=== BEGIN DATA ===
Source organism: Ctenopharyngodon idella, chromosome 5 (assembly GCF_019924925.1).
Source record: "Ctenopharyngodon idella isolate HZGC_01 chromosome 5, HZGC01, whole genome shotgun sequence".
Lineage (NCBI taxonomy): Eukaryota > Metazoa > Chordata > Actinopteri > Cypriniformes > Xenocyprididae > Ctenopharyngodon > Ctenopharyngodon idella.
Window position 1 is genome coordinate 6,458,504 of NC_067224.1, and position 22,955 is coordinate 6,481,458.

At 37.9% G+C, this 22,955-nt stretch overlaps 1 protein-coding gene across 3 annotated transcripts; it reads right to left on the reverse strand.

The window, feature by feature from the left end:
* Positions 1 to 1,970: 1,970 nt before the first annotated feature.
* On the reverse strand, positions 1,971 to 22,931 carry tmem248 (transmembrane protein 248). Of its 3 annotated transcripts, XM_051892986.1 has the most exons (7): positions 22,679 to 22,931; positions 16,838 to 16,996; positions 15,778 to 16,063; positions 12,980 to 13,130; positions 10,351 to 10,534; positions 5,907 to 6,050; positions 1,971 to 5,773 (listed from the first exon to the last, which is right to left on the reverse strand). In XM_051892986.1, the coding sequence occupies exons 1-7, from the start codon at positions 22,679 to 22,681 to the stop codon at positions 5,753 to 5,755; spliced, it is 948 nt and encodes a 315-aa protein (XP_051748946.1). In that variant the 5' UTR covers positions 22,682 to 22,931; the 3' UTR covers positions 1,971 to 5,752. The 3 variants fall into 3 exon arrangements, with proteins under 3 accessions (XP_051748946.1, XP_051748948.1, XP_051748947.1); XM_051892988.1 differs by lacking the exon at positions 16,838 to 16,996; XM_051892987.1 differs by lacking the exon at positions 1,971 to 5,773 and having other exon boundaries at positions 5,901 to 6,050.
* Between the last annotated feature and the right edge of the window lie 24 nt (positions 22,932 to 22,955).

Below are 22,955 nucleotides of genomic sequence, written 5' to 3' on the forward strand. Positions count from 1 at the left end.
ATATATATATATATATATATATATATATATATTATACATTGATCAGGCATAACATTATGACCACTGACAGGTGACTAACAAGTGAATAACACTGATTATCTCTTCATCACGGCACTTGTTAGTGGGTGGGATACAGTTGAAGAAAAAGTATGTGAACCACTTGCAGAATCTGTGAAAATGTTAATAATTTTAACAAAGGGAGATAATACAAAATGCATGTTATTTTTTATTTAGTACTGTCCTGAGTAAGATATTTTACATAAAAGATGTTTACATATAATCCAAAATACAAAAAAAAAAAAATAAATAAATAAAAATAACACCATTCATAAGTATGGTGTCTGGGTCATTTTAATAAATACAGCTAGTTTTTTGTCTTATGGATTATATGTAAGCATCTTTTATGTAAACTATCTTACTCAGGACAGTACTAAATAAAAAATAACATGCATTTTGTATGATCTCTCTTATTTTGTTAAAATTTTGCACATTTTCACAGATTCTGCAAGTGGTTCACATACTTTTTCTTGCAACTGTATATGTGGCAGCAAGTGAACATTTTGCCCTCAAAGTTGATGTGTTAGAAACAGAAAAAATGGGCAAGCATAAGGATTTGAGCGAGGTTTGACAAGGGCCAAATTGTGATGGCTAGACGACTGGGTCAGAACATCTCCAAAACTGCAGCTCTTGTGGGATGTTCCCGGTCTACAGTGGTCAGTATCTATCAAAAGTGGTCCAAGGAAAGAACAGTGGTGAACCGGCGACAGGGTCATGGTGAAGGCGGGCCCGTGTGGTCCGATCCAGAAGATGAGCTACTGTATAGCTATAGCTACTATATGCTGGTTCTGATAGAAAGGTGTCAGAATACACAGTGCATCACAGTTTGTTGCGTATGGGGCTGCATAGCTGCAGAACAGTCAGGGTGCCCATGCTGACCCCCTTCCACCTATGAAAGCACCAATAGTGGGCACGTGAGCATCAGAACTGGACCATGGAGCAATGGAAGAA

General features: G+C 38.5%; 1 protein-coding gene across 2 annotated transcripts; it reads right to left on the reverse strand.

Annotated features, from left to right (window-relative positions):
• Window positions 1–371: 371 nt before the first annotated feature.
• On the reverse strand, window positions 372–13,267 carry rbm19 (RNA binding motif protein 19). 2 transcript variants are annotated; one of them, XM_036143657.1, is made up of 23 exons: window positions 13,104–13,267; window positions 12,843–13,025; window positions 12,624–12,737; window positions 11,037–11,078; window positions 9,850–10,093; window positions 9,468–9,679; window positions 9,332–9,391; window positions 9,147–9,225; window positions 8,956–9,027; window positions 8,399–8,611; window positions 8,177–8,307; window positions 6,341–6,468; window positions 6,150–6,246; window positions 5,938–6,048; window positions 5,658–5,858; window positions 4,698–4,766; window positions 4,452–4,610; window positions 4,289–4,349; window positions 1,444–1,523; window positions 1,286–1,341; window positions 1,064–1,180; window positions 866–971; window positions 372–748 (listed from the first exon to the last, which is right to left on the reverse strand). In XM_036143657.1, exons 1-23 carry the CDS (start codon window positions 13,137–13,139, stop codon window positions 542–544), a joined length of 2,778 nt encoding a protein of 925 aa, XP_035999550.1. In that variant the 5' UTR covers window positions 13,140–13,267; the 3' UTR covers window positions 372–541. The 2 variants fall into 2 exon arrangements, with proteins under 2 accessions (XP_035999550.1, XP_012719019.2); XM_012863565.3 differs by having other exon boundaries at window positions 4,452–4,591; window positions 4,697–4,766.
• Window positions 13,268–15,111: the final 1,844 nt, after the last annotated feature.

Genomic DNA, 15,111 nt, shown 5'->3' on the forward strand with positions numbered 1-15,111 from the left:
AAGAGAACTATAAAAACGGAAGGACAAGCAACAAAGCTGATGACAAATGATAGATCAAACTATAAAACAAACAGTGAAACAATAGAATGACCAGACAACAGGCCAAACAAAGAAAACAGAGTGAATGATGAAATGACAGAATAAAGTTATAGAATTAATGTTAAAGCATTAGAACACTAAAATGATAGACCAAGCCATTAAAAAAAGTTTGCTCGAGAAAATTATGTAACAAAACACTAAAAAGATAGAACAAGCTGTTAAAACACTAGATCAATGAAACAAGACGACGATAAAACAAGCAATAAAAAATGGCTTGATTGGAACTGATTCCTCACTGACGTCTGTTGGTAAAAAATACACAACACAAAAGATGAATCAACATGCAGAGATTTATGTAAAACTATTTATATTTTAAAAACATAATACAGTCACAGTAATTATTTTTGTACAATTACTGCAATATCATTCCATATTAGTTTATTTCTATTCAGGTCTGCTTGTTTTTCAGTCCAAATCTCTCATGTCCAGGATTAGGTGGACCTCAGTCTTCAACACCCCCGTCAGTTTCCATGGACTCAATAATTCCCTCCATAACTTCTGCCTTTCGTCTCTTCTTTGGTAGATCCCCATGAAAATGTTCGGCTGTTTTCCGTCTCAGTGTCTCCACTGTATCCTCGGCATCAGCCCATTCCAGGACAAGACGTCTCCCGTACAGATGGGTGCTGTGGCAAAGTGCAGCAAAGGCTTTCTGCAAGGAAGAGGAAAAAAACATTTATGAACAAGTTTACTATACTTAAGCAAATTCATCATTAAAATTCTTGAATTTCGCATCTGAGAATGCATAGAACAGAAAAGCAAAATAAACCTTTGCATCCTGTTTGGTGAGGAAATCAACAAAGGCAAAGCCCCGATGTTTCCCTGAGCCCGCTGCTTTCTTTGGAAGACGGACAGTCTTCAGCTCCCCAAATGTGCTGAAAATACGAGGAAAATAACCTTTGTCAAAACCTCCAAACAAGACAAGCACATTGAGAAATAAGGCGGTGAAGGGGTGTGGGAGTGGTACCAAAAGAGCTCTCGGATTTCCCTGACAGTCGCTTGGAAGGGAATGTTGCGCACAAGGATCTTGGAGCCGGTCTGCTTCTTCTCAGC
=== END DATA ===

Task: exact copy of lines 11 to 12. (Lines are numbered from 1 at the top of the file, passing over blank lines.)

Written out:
ATATATATATATATATATATATATATATATATTATACATTGATCAGGCATAACATTATGACCACTGACAGGTGACTAACAAGTGAATAACACTGATTATCTCTTCATCACGGCACTTGTTAGTGGGTGGGATACAGTTGAAGAAAAAGTATGTGAACCACTTGCAGAATCTGTGAAAATGTTAATAATTTTAACAAAGGGAGATAATACAAAATGCATGTTATTTTTTATTTAGTACTGTCCTGAGTAAGATATTTTACATAAAAGATGTTTACATATAATCCAAAATACAAAAAAAAAAAAATAAATAAATAAAAATAACACCATTCATAAGTATGGTGTCTGGGTCATTTTAATAAATACAGCTAGTTTTTTGTCTTATGGATTATATGTAAGCATCTTTTATGTAAACTATCTTACTCAGGACAGTACTAAATAAAAAATAACATGCATTTTGTATGATCTCTCTTATTTTGTTAAAATTTTGCACATTTTCACAGATTCTGCAAGTGGTTCACATACTTTTTCTTGCAACTGTATATGTGGCAGCAAGTGAACATTTTGCCCTCAAAGTTGATGTGTTAGAAACAGAAAAAATGGGCAAGCATAAGGATTTGAGCGAGGTTTGACAAGGGCCAAATTGTGATGGCTAGACGACTGGGTCAGAACATCTCCAAAACTGCAGCTCTTGTGGGATGTTCCCGGTCTACAGTGGTCAGTATCTATCAAAAGTGGTCCAAGGAAAGAACAGTGGTGAACCGGCGACAGGGTCATGGTGAAGGCGGGCCCGTGTGGTCCGATCCAGAAGATGAGCTACTGTATAGCTATAGCTACTATATGCTGGTTCTGATAGAAAGGTGTCAGAATACACAGTGCATCACAGTTTGTTGCGTATGGGGCTGCATAGCTGCAGAACAGTCAGGGTGCCCATGCTGACCCCCTTCCACCTATGAAAGCACCAATAGTGGGCACGTGAGCATCAGAACTGGACCATGGAGCAATGGAAGAA

General features: G+C 38.5%; 1 protein-coding gene across 2 annotated transcripts; it reads right to left on the reverse strand.